Posted on 12/08/2019 by siteadmin
More about ……. Dorte Evelyn aka Ishtar Dance
I have known Dorte for quite a few years now and been impressed by her dedication to bellydance and how she has created her business around this. In particular her on line tutorials and the thought put into her blogs. If you haven’t seen these, I recommend looking them up. Dorte is one of the teachers on our accredited courses as well as mentoring several dancers through the JWAAD Bellydance Personal Development Programme. She is one of the JWAAD Level 3 master bellydance teachers. Read more about her below. Come and try a class with her at Fantasia this year.
How did you get into belly dance?
I had trained in various dance forms and was a ballroom and Latin champion, before discovering belly dance during a working visit to the Middle East. I fell in love with it straight away and have never looked back.
Tell us a bit about your bellydance journey – how did you end up teaching?
I started dancing whilst in in the Middle East, and when I returned to my native Denmark I signed up to weekly classes straight away. There was only a choice of 2 teachers in my city, and soon I was taking classes with both of them and started performing at Turkish clubs and hotels. It all went so quickly, possibly due to my extensive dance training in other styles, and within 3-4 years I was asked to start teaching, and my educationalist background really helped. I also helped set up the Aarhus Oriental Dance Society – the second largest belly dance society in Denmark at the time, but soon after I relocated to England to pursuit my career.
What did you like most – and what did you like least – about teaching bellydance?
I love it when I see my students have a break through, and experience that ‘aha moment’, it’s priceless, as it when I see may student perform something I know they’ve worked really hard on, and look effortless and joyful in the moment.
The thing I least like, is when I see real talented dancers give up or get sidetracked from their dancing. Life often gets in the way, but it’s hard when I seen them give it up and lose all that joy and talent. Other the other hand it’s a amazing when they come back again, like one of my students who popped up in class after 5 years away.
You write a successful on line blog – and teach on line tutorials –
how did this come about? And how easy is it to keep fresh?
I’ve always enjoyed writing, and answer my students questions, so that’s how it started, as a reply to some of the questions I’d get in class or at workshops. The tutorials came as an extension of that, because people would contact me and tell me they wished they could attend my classes because they really enjoyed my teaching style and ethos. I’m currently working on some new formats and online lessons, so stay tuned as it will all go live in the autumn. People who follow my blog via email newsletters will be the first to know, so you can also sign up via www.ishtardance.com/contact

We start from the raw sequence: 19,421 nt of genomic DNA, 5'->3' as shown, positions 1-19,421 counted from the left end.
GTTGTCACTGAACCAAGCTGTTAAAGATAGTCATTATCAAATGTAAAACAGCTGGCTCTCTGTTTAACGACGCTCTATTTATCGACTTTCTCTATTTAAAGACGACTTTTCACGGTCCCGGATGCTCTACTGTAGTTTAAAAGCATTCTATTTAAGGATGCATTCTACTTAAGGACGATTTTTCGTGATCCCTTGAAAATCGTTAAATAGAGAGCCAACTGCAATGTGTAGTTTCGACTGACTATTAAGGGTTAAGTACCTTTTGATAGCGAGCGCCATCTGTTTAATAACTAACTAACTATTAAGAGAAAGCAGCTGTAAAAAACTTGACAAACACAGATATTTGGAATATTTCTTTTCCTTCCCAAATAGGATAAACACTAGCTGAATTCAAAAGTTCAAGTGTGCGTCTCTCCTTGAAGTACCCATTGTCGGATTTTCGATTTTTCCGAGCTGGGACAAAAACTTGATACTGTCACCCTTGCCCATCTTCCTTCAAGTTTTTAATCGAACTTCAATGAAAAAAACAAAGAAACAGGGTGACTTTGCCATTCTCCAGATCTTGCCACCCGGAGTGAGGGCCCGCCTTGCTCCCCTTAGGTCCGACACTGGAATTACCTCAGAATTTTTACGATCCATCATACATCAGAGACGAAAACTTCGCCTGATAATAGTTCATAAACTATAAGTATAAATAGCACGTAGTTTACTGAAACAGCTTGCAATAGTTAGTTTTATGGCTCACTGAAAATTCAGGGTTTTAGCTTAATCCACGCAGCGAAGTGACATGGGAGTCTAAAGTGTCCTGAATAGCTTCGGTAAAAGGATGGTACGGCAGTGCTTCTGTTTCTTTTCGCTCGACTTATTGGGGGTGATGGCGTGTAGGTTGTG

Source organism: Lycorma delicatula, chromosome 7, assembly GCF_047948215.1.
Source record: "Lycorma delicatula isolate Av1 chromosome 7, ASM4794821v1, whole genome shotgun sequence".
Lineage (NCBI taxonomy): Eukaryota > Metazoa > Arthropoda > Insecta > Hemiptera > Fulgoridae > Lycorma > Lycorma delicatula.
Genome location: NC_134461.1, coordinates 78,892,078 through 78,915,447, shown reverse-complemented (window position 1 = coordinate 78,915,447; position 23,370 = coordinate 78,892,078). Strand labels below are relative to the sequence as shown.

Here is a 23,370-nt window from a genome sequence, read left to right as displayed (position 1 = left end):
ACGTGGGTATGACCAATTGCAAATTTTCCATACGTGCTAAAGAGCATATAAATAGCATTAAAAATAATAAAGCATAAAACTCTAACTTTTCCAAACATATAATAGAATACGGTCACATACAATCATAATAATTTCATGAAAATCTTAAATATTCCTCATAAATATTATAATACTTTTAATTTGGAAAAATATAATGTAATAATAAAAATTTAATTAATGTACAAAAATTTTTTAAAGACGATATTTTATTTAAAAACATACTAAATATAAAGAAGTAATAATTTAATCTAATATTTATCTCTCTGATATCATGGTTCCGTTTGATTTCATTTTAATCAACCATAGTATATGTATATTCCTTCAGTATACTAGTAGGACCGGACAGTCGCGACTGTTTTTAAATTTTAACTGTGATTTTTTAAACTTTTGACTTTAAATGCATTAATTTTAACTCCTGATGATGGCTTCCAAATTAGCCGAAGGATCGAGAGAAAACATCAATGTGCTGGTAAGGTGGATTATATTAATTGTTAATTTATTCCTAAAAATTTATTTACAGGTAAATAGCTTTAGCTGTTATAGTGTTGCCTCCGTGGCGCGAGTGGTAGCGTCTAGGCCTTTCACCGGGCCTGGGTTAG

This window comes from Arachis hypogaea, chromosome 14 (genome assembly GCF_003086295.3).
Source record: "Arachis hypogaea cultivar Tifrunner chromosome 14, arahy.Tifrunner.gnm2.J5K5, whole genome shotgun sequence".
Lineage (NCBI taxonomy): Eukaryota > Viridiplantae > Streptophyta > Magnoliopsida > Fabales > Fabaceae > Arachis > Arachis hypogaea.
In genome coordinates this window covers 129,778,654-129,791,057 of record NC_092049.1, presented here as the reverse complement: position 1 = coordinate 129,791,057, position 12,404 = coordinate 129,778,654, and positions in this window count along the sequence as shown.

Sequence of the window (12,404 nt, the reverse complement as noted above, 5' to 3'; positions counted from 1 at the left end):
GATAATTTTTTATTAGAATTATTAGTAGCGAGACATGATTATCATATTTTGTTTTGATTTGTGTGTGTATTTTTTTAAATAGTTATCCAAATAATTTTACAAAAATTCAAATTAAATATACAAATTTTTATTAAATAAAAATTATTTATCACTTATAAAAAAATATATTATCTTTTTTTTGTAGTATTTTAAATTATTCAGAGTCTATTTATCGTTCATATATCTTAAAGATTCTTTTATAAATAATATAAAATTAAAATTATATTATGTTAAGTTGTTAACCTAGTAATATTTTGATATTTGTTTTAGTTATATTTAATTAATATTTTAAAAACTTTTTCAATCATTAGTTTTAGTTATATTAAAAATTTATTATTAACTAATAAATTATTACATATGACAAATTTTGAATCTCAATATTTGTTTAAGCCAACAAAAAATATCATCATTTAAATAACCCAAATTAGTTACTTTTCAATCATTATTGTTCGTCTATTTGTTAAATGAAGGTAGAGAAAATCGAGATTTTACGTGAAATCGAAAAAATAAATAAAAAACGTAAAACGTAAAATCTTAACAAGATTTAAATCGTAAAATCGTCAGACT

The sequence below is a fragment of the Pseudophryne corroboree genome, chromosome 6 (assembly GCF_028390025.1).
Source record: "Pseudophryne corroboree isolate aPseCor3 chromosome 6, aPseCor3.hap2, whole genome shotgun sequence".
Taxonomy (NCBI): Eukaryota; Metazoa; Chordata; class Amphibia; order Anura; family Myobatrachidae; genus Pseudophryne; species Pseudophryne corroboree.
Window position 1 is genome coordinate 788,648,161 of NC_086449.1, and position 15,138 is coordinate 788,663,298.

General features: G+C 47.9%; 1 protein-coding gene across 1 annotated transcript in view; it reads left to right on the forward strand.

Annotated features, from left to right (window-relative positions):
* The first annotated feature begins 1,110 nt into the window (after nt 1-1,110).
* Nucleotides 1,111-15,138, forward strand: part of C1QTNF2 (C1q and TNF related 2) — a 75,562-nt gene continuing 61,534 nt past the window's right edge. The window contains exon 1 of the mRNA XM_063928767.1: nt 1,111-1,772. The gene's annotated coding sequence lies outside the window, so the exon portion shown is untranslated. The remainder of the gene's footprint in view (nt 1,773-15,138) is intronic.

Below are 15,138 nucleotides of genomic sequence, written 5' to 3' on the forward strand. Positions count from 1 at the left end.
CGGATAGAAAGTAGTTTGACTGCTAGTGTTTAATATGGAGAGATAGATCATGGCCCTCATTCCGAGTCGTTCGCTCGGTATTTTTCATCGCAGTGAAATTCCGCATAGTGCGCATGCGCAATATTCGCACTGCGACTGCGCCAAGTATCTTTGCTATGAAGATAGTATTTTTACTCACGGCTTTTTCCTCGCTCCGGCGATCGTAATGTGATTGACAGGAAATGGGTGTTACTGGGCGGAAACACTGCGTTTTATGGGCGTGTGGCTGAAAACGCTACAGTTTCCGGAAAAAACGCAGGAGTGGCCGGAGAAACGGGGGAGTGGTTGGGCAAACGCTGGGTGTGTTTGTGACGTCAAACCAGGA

You have a young son – how do you manage motherhood with your bellydance
That is probably the hardest balance to get right. I was back out performing and teaching again only 3 months after having him, and in line sight I would have taken a much longer maternity leave. But it can be really difficult if you’ve already got the bookings in the diary and don’t want to loose regular gigs. I still remember breastfeeding him in full costume before and after performances. It was very surreal as I was so worried to lactate on the costumes! I have scaled my performing schedule down since and now try to balance out late nights with lots of quality time during the day. He loves dancing with me, but hates it when I start putting make up on, as he knows I’ll be leaving to perform.
What do you like to do to relax?
Spending time with my little boy is my main relaxation – and I love being outdoors, whether thats’ in my own allotment, or when I’m visiting friends and family, who all live relatively close to the coast. But dancing in itself is a great moving meditation for me, and I get terribly grumpy if I don’t get to dance every day.
What is your star sign?
Aries – so very much living in my head, which is probably why I need to dance so much so I can feel and connect with my body.
What is your favourite colour and why?
It depends on my mood, but purple and pinks are never far away. Purple because it can be very sensual yet elegant, and pink because it screams happiness.
At Fantasia you are teaching ‘Build your baladi’ – can you tell us
a bit about what to expect:
It’s only a short session, but I hope we will have time to explore the essence of baladi, the feel, key moves and combinations, and then move on to build a choreography. We will also explore different baladi moods and personas, so that everyone can put their own personality and favourite moves into the choreography and not least feel confident when they create their own in the future. See Dorte performing some baladi here.
To find out more about the Fantasia bellydance festival in Camden, London, click here
Lastly, what would you like to be doing in 5 years time?
Travel the world with my little boy to show him what an amazing planet we live on, and hopefully do lots of dancing along the way. I hope my online bellydance tutorials and classes will still be going strong, as I can then deliver them whilst exploring the world with my family. We all love travelling together, and I love teaching and performing all over the world, because I always meet such amazing people, that I know I otherwise wouldn’t have met.